City Girl (F. W. Murnau, 1930)

One of the greatest shames of the history of film is the sheer amount of films directed by F. W. Murnau that have been lost. Dying at the young age of 42 following a car accident a week before the premiere of his final film, Tabu, he left a legacy of just 21 directed films, of which twelve survive. These include: Nosferatu (1922), Faust, (1926), Sunrise (1927), City Girl (1930) and Tabu (1931) – all classics. Without a doubt the most sought after lost film is 4 Devils (1928), one of only four American films he made before his untimely death. So as a result we are left with just three films from this latter period of his life. Sunrise is the most popular, having won the first Best Film Oscar (sort of [1]). The other two are readily available, and it is City Girl that I’d like to discuss today.

City Girl is a silent film released after the advent of talking pictures. The plotline covers a young farmer named Lem (Charles Farrell), who is sent by his father to sell the wheat crop in the city. After panic-selling the wheat as the prices dropped in value, he goes to a coffee shop and falls madly in love with waitress Kate (Mary Duncan). Soon after they get married and they set back to the farm to introduce her to his family. However, his father is bitterly disappointed with the cripplingly low price his son has sold his wheat for and in his anger struggles to accept Kate into the family.

Both leading actors have been captured beautifully in this shot.

Both leading stars have been captured beautifully in this shot.

What I found really unique about this film is the surprisingly modern portrayal of Kate by Duncan. She is certainly not a typical silent leading lady, and in fact throughout the film she is usually the most headstrong character. It works well as the mother of Lem is extremely passive and non-confrontational, further underlining Kate’s strength of character. Perhaps we could attribute this to the fact Katy is from the city and Murnau wished to portray city dwellers as a different beast to those from the country, but I prefer to assume it is because he wanted to show the world one of the first truly strong female lead characters. Indeed, Murnau even has a nod to a previous leading lady of his in the opening scene, with a woman looking suspiciously like Janet Gaynor’s wife from Sunrise trying to flirt with Lem on the train, only for him to give her the cold shoulder. It could be coincidence, but more likely it was a knowing nod to the audience to let them know it won’t be a repeat of his previous work – Lem looks so disinterested in her and this is underlined for the audience.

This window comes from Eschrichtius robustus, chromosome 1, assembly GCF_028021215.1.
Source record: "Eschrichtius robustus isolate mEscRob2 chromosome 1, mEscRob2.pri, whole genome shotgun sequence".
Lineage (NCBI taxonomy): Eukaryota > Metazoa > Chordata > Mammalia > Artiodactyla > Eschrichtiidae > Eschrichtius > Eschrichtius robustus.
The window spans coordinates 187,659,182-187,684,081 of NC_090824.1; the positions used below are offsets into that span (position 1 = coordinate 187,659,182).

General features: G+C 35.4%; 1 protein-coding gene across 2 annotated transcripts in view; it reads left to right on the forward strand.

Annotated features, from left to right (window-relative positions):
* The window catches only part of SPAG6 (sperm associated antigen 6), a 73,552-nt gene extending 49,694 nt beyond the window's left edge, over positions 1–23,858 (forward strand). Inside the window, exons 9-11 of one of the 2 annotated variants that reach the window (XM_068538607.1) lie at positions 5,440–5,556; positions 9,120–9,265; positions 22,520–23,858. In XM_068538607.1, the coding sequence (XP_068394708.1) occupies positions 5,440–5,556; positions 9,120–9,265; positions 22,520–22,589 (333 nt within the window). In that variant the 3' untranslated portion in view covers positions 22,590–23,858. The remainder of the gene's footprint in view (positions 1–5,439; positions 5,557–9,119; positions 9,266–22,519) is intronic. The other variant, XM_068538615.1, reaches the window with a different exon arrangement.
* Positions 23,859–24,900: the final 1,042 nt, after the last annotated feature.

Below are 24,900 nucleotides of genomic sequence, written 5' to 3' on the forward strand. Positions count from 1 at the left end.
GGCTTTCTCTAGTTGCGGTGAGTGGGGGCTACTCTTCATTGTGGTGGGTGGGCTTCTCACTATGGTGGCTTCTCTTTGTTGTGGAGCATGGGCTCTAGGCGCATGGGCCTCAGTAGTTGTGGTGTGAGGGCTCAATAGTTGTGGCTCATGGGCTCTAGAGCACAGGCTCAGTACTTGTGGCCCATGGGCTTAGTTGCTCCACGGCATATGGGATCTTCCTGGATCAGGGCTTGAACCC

The whole film works really well, building to a ferocious storm-set climax. It must have been something to do with the pacing, but I was on the edge of my seat by the end hoping things worked out. It was a pleasure to see such a great piece of cinema for the first time and I’m only sad I won’t be able to see it again.

I’m glad I saw this. It’s the first Murnau film I’ve seen that isn’t common to the wider audiences. Whilst Sunrise and Nosferatu are must-sees, if you liked them then you probably should see what else his catalogue has to offer. It won’t take long to see everything that’s available, but City Girl is a great place to start. The next Murnau film I’d love to see Masters of Cinema release is Der Letzte Mann, a 1924 German silent picture that is currently unavailable in the UK. Come on, you know it’s right.

City Girl is available on Masters of Cinema dual-format Blu-ray and DVD now.

[1] The first Academy Award for Best Film is disputed because there were two awards given out on the night that were never again awarded. One for Outstanding Picture went to Wings and the other for Unique and Artistic Production went to Sunrise: A Song of Two Lovers.

[2] Mary Duncan was, incidentally, the last known person to own a copy of the film 4 Devils, which she subsequently lost… but we’ll forgive her for that as she is so good in this film.

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